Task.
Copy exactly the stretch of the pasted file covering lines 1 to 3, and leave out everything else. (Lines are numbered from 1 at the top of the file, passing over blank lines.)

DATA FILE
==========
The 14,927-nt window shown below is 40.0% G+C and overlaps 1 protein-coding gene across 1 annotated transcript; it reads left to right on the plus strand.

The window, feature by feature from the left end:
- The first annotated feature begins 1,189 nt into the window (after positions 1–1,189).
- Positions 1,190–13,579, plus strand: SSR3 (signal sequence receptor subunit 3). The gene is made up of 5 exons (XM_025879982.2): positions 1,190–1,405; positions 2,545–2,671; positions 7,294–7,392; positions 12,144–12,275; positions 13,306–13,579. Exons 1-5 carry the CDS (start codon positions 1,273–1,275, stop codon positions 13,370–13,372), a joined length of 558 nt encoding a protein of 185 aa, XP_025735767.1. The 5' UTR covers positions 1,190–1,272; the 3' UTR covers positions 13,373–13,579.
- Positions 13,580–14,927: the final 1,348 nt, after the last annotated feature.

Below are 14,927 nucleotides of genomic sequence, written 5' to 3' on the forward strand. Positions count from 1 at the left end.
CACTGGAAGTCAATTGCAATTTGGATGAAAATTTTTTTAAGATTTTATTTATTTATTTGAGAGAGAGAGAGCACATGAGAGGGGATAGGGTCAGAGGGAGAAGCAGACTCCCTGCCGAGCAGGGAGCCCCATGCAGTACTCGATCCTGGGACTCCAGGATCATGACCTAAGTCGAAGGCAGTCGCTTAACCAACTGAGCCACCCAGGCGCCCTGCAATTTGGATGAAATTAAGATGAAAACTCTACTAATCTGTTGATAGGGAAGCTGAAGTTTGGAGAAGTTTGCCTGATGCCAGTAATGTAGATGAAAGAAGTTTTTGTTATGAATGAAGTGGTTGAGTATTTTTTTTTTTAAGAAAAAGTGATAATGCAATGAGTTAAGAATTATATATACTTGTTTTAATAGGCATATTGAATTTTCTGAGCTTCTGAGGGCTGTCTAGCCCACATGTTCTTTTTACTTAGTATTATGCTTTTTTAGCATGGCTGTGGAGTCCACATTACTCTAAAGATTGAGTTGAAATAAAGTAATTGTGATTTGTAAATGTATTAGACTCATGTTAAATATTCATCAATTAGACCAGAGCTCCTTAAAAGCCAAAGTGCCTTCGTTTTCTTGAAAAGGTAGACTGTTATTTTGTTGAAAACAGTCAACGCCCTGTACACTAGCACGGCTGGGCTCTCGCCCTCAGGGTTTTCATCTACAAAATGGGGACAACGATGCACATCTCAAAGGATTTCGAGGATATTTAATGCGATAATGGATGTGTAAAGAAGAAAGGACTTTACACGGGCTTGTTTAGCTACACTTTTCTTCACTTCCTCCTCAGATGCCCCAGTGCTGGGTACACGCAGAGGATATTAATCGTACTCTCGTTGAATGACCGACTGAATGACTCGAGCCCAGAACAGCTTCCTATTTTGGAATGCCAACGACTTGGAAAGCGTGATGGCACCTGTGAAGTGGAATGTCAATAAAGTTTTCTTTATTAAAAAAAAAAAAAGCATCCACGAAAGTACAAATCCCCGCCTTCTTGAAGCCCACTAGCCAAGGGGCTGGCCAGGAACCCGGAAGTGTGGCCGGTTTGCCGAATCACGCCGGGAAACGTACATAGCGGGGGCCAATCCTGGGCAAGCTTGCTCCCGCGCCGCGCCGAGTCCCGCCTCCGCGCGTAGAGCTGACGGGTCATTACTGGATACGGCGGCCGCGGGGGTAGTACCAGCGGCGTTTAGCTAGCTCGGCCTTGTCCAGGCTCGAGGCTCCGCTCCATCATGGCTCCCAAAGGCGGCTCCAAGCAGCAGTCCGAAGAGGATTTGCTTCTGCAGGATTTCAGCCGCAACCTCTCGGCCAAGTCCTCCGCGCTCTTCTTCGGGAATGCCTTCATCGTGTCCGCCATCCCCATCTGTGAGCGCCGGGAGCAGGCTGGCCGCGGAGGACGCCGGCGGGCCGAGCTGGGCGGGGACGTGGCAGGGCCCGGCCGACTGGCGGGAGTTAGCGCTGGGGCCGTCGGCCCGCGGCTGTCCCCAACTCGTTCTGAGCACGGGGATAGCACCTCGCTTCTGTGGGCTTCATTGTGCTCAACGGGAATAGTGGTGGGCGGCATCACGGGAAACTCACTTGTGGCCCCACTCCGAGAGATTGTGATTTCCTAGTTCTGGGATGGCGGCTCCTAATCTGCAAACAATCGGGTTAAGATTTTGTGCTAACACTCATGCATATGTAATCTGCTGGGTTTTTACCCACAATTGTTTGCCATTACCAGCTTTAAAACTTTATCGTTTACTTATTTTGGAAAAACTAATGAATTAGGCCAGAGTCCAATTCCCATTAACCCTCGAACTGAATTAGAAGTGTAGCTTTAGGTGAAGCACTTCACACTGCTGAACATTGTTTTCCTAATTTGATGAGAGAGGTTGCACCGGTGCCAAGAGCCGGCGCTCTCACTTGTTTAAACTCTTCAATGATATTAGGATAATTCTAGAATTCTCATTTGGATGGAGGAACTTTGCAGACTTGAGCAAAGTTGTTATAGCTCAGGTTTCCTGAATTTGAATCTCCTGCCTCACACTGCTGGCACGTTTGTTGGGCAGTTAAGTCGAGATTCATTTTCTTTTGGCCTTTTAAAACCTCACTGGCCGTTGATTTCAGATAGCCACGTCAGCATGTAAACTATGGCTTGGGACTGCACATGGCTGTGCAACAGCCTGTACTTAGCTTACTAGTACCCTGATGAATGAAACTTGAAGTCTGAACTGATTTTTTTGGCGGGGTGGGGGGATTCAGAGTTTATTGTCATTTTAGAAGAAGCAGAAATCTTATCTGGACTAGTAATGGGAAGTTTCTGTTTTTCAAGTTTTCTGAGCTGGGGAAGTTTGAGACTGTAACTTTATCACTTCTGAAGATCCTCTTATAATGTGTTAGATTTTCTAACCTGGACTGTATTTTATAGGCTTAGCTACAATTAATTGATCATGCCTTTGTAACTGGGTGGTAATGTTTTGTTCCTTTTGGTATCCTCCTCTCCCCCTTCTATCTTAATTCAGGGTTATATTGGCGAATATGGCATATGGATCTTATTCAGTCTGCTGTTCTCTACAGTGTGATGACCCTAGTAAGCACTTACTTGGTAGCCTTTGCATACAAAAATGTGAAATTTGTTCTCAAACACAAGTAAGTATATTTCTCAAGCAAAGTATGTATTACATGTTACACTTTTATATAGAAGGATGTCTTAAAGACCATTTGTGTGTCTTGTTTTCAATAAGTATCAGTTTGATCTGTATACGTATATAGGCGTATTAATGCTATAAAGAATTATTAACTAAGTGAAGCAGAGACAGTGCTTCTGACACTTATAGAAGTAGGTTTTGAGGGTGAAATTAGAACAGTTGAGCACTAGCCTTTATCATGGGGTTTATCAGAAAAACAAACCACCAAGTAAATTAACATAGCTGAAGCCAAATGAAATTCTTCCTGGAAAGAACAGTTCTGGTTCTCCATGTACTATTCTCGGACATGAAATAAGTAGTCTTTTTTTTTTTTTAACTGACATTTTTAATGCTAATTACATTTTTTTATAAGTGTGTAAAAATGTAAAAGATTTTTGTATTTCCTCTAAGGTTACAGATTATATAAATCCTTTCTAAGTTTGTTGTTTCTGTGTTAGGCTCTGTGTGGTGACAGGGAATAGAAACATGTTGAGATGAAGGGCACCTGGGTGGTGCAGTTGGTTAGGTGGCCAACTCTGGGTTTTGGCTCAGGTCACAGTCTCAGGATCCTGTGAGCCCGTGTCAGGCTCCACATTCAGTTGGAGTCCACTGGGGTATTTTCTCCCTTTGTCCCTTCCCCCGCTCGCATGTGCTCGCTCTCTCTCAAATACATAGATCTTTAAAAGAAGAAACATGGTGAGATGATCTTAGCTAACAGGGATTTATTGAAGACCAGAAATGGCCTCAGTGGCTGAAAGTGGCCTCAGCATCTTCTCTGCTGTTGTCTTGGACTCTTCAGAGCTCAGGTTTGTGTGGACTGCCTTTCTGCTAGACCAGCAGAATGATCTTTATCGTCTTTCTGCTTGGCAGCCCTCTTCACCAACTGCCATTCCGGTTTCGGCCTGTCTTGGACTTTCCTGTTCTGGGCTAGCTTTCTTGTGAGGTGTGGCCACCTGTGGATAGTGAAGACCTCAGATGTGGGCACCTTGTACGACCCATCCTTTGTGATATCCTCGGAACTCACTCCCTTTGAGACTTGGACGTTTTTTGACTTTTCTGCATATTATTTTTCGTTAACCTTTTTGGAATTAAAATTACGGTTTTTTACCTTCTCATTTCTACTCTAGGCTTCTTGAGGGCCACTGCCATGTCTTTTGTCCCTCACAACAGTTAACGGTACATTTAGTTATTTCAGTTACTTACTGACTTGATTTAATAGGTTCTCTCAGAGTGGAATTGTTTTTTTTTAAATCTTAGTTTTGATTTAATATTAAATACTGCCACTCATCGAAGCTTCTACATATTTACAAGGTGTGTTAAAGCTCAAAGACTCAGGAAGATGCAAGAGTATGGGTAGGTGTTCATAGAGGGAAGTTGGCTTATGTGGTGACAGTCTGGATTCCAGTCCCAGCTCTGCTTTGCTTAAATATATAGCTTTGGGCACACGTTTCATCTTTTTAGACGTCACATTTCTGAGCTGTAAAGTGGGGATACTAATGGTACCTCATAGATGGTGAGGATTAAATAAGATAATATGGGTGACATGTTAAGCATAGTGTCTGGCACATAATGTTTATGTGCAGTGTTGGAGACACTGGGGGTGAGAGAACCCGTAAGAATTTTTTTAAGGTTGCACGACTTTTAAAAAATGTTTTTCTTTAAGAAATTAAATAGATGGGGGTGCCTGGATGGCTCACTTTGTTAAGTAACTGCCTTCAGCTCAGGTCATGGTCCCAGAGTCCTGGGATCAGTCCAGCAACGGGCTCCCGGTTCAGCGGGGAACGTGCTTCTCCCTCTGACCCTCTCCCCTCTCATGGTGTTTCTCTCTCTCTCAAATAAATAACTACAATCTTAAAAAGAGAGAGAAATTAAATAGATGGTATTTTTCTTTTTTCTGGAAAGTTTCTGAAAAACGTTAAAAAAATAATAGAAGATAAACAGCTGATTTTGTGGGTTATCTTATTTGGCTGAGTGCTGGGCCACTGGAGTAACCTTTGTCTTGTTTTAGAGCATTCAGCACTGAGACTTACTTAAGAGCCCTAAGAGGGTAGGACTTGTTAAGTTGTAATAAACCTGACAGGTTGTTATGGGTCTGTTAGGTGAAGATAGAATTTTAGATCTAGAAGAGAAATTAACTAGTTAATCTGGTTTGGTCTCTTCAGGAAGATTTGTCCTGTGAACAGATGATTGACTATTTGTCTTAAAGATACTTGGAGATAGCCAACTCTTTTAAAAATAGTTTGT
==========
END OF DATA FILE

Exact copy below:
The 14,927-nt window shown below is 40.0% G+C and overlaps 1 protein-coding gene across 1 annotated transcript; it reads left to right on the plus strand.

The window, feature by feature from the left end:
- The first annotated feature begins 1,189 nt into the window (after positions 1–1,189).